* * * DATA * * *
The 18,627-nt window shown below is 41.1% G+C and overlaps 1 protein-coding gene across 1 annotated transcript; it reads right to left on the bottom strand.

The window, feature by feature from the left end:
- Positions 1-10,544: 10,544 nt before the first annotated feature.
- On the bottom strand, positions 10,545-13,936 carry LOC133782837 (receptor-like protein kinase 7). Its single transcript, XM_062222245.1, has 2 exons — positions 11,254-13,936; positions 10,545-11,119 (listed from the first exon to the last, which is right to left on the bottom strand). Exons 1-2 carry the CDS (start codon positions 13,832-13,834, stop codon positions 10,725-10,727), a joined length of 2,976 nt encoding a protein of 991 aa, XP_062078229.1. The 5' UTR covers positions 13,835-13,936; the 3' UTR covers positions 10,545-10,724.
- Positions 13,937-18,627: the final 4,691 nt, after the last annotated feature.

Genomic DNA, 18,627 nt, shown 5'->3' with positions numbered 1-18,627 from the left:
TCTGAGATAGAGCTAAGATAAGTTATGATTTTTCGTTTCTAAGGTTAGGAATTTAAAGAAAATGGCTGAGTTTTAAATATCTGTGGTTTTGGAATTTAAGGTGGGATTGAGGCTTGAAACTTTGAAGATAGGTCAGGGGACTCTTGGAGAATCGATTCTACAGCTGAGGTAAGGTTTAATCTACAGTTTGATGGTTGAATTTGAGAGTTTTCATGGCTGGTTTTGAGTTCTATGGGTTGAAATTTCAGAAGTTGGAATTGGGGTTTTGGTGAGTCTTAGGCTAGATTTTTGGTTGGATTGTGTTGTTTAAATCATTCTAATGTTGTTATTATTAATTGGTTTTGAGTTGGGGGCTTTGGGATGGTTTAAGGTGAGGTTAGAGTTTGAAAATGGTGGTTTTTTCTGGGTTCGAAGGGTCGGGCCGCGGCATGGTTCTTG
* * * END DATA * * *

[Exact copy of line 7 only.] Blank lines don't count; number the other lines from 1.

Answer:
TCTGAGATAGAGCTAAGATAAGTTATGATTTTTCGTTTCTAAGGTTAGGAATTTAAAGAAAATGGCTGAGTTTTAAATATCTGTGGTTTTGGAATTTAAGGTGGGATTGAGGCTTGAAACTTTGAAGATAGGTCAGGGGACTCTTGGAGAATCGATTCTACAGCTGAGGTAAGGTTTAATCTACAGTTTGATGGTTGAATTTGAGAGTTTTCATGGCTGGTTTTGAGTTCTATGGGTTGAAATTTCAGAAGTTGGAATTGGGGTTTTGGTGAGTCTTAGGCTAGATTTTTGGTTGGATTGTGTTGTTTAAATCATTCTAATGTTGTTATTATTAATTGGTTTTGAGTTGGGGGCTTTGGGATGGTTTAAGGTGAGGTTAGAGTTTGAAAATGGTGGTTTTTTCTGGGTTCGAAGGGTCGGGCCGCGGCATGGTTCTTG